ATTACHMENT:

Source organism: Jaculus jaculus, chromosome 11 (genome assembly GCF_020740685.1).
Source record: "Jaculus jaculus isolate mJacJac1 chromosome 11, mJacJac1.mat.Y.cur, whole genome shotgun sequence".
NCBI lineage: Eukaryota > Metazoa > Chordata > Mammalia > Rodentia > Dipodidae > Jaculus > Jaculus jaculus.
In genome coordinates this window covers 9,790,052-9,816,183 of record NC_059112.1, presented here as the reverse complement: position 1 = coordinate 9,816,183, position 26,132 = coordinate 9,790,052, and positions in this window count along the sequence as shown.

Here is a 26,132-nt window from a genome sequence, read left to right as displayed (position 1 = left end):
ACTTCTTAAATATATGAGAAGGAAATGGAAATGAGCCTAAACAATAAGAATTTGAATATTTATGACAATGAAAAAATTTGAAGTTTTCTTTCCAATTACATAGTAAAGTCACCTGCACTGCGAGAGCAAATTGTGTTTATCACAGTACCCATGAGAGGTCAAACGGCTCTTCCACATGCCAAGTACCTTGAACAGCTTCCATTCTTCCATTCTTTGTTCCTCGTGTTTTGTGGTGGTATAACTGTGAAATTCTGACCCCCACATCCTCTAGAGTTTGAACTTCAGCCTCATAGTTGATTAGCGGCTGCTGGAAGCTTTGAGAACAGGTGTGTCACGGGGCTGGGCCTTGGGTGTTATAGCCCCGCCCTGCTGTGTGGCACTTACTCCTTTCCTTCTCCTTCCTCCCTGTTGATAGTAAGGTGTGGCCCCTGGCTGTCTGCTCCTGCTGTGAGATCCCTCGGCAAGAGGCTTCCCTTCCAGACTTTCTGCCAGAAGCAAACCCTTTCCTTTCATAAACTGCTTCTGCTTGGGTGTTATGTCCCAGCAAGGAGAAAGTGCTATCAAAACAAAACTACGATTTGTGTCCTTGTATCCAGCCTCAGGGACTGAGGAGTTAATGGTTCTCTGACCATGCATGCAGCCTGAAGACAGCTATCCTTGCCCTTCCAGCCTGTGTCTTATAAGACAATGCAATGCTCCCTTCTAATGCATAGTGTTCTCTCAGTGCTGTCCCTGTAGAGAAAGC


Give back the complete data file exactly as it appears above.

Source organism: Jaculus jaculus, chromosome 11 (genome assembly GCF_020740685.1).
Source record: "Jaculus jaculus isolate mJacJac1 chromosome 11, mJacJac1.mat.Y.cur, whole genome shotgun sequence".
NCBI lineage: Eukaryota > Metazoa > Chordata > Mammalia > Rodentia > Dipodidae > Jaculus > Jaculus jaculus.
In genome coordinates this window covers 9,790,052-9,816,183 of record NC_059112.1, presented here as the reverse complement: position 1 = coordinate 9,816,183, position 26,132 = coordinate 9,790,052, and positions in this window count along the sequence as shown.

Here is a 26,132-nt window from a genome sequence, read left to right as displayed (position 1 = left end):
ACTTCTTAAATATATGAGAAGGAAATGGAAATGAGCCTAAACAATAAGAATTTGAATATTTATGACAATGAAAAAATTTGAAGTTTTCTTTCCAATTACATAGTAAAGTCACCTGCACTGCGAGAGCAAATTGTGTTTATCACAGTACCCATGAGAGGTCAAACGGCTCTTCCACATGCCAAGTACCTTGAACAGCTTCCATTCTTCCATTCTTTGTTCCTCGTGTTTTGTGGTGGTATAACTGTGAAATTCTGACCCCCACATCCTCTAGAGTTTGAACTTCAGCCTCATAGTTGATTAGCGGCTGCTGGAAGCTTTGAGAACAGGTGTGTCACGGGGCTGGGCCTTGGGTGTTATAGCCCCGCCCTGCTGTGTGGCACTTACTCCTTTCCTTCTCCTTCCTCCCTGTTGATAGTAAGGTGTGGCCCCTGGCTGTCTGCTCCTGCTGTGAGATCCCTCGGCAAGAGGCTTCCCTTCCAGACTTTCTGCCAGAAGCAAACCCTTTCCTTTCATAAACTGCTTCTGCTTGGGTGTTATGTCCCAGCAAGGAGAAAGTGCTATCAAAACAAAACTACGATTTGTGTCCTTGTATCCAGCCTCAGGGACTGAGGAGTTAATGGTTCTCTGACCATGCATGCAGCCTGAAGACAGCTATCCTTGCCCTTCCAGCCTGTGTCTTATAAGACAATGCAATGCTCCCTTCTAATGCATAGTGTTCTCTCAGTGCTGTCCCTGTAGAGAAAGC